Written in response to President Obama’s State of the Union address. Read the full text of the President’s remarks here.
It’s become clear that there is still an unfortunate taboo against speaking on current Black issues. When the mainstream refers to the plight of African Americans, all discussions are relegated to the realm of historical whitewashing. Enlightened conversations surrounding the relentless and continual destruction of Black communities are often scoffed at and dismissed as race-baiting. When we demand that non-Black communities recognize the privilege that comes with keeping us locked in the underclass, we’re given the misnomer of “reverse racists.”
Coded language remains rampant in civil discourse. We are no longer outrightly called racial slurs; instead we’re criminals and thugs deserving of death at the hands of law enforcement. The language is persistent and reinforced through tropes aggrandized by well-financed propaganda.
Furthermore, the global Black community has received no empathy or consciousness within the American dynamic. Very few media outlets covered the Nigerian massacre which left 2,000 people dead. Social media was the go-to for raising awareness about the atrocious slaughter. This situation is further troubling given the widespread attention the Charlie Hebdo massacre received.
So tonight and forevermore, I deliver this truth to the global community about the state of Black communities, with the ultimate hope of finding sustainable and racial equitable solutions to ensure a more peaceful and responsive society.
Without fail, economic inequity is the underpinning of heightened racial tension and discrimination. With wealth disparities widening, economic equity is the root of racial justice. Black Americans have over 1 trillion dollars in purchasing power. This money should be redirected towards Black-owned businesses, and Black innovators and entrepreneurs. Our path for self-determination and overall liberation will be realized when we keep more of our dollars in our own communities.
The current criminal justice system is in dire need of repair. Incentives for local and state law enforcement entities to disregard constitutional rights in favor of massive unchecked federal government subsidies, has led to the deterioration of productive police and community relations. These incentives are usually peppered with complicated political lingo. However, it’s vividly clear and adequately documented that these incentives stem from the inappropriate War on Drugs; a national program deliberately designed to impose harsh racial sanctions upon Black and Latino communities.
We need to end job, housing & educational discrimination against people with felonies in every corner of this country. #SOBU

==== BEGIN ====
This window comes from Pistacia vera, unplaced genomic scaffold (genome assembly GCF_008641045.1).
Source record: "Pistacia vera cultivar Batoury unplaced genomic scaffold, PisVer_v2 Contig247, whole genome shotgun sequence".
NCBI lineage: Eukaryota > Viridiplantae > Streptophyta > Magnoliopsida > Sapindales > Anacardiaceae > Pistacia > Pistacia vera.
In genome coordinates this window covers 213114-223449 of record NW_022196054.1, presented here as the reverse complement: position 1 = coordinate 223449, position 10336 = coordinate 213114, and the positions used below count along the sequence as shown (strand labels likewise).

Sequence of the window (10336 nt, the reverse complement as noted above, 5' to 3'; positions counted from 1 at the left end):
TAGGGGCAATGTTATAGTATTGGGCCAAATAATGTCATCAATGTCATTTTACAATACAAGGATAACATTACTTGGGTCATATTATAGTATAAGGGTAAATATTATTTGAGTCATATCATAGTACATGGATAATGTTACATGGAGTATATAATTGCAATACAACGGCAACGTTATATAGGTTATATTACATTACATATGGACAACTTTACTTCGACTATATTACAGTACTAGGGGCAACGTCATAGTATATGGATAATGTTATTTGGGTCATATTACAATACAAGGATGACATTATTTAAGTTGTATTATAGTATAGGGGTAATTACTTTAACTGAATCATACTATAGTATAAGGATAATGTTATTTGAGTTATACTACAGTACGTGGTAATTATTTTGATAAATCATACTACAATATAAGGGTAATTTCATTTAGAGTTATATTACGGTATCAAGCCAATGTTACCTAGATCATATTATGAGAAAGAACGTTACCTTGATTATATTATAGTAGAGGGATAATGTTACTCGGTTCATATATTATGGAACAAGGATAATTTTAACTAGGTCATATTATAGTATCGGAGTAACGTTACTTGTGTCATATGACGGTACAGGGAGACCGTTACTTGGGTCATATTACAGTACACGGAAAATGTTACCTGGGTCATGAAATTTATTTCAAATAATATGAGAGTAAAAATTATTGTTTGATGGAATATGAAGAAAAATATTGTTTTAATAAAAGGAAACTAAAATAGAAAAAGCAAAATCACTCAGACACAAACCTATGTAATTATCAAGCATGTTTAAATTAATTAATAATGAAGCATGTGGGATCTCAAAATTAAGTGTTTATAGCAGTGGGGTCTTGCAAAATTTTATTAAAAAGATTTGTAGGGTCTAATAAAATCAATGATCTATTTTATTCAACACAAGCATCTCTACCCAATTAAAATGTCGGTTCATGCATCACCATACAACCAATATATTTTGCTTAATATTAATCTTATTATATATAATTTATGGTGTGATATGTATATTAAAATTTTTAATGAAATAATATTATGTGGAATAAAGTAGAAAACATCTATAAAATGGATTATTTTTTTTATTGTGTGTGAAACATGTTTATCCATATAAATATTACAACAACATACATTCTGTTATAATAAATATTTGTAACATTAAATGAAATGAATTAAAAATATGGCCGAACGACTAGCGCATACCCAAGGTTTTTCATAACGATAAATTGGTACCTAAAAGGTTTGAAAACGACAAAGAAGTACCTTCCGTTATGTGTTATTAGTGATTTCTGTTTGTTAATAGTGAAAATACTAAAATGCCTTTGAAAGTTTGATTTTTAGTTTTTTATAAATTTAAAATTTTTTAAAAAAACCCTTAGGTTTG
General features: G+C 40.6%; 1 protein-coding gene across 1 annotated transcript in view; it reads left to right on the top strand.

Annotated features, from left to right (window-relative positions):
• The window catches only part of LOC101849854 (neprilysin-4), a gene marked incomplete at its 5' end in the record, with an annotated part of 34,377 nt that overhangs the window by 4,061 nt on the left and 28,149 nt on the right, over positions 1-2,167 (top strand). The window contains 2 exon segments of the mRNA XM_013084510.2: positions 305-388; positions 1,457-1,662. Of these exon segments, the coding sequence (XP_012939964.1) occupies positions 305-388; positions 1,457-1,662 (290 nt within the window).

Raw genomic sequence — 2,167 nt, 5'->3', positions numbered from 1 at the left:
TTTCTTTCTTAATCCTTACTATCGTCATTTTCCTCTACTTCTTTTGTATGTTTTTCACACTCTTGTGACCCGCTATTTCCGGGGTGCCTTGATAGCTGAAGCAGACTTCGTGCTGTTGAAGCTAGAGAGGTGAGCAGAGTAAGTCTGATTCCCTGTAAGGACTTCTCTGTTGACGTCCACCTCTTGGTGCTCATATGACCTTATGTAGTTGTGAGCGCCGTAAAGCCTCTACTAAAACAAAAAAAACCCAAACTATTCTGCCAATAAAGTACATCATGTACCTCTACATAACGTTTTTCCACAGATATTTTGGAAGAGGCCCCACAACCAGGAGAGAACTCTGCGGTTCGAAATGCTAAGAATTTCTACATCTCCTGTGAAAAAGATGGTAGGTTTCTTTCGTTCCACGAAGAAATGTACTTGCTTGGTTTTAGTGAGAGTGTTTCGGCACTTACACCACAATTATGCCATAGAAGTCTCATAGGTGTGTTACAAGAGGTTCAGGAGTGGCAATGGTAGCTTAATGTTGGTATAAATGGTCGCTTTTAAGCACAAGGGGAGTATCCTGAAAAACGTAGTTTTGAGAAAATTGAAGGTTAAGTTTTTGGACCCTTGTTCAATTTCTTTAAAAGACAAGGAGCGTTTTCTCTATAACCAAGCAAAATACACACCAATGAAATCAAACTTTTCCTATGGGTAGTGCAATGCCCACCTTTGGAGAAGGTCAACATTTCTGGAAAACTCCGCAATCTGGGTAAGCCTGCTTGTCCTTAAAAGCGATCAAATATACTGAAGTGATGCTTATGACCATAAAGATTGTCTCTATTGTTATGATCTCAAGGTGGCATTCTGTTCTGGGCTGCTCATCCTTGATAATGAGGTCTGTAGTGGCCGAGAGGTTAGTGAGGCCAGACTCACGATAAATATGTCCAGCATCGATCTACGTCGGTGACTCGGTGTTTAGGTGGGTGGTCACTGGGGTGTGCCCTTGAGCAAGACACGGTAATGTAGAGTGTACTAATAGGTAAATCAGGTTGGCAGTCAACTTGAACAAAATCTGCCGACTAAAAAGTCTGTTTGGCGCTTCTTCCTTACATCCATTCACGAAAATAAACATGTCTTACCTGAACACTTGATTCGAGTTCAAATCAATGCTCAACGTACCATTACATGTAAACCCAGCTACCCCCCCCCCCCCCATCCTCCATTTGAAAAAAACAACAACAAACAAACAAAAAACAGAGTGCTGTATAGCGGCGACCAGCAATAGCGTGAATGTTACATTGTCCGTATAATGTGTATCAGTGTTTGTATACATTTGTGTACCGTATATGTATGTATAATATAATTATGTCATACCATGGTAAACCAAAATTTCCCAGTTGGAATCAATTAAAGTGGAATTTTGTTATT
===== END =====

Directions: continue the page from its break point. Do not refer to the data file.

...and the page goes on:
— Copwatch (@Copwatch) January 21, 2015
— KB the drummer (@drbec) January 21, 2015
The War on Drugs and all things politically, economically, and socially affiliated with it, has led to the ominous growth of private prisons. These for-profit enterprises create an inorganic demand for “criminals.” And now, a system hellbent on mass incarceration, provides vicious economic gain for a select number of anonymous individuals.
The inorganic demand for prisoners is a predatory action that is crippling our children. Through the school-to-prison pipeline, young, impressionable students are shuffled out of the classroom and into violent institutions unbefitting of humanity. The school-to-prison pipeline stands in direct violation of a productive and innovative society. As youth are continuously charged with ushering a more responsible nation, their entrapment in the criminal justice system leads to stunted societal growth.
Underreported, and thus under recognized, is the rollback in voting rights for Black and Latino voters. Under the fictional guise of “voter fraud,” voter suppression laws routinely deny access to polling stations in an effort to curb minority influence in the political and civic process. I’m thankful that the President took the time to bring voting rights to the national forefront.
Black students are attending and graduating from college and university at heightened rates. However, we are disproportionately disadvantaged by student loan debt and low post-graduate employment prospects. This hold on our economic freedom stands in direct confrontation to our ability to self determine a future for ourselves.
— Demos (@Demos_Org) January 20, 2015
Internationalization of Black Rights
Today, the international connection between Black humanity is overwhelmingly ignored. Gratefully, strides have been made to build relationships with the global community. Recently, Black leaders and activists spoke the United Nations to expose the hidden pervasiveness of American police brutality. A few months later, a collective of activists from Ferguson, #BlackLivesMatter, and the Dream Defenders visited refugee camps in Palestine in a showing of solidarity. These are just two examples of how the Black American community is building connections across country lines to further build a cohesive movement.
This is the State of the Black Union. It is fractured by institutional racism and national apathy. However, the solutions are there, waiting to be tried and tested. Should we take up the charge in building a racially and economically equitable world in which education is prioritized before criminality, then our vision has no option other than to be realized.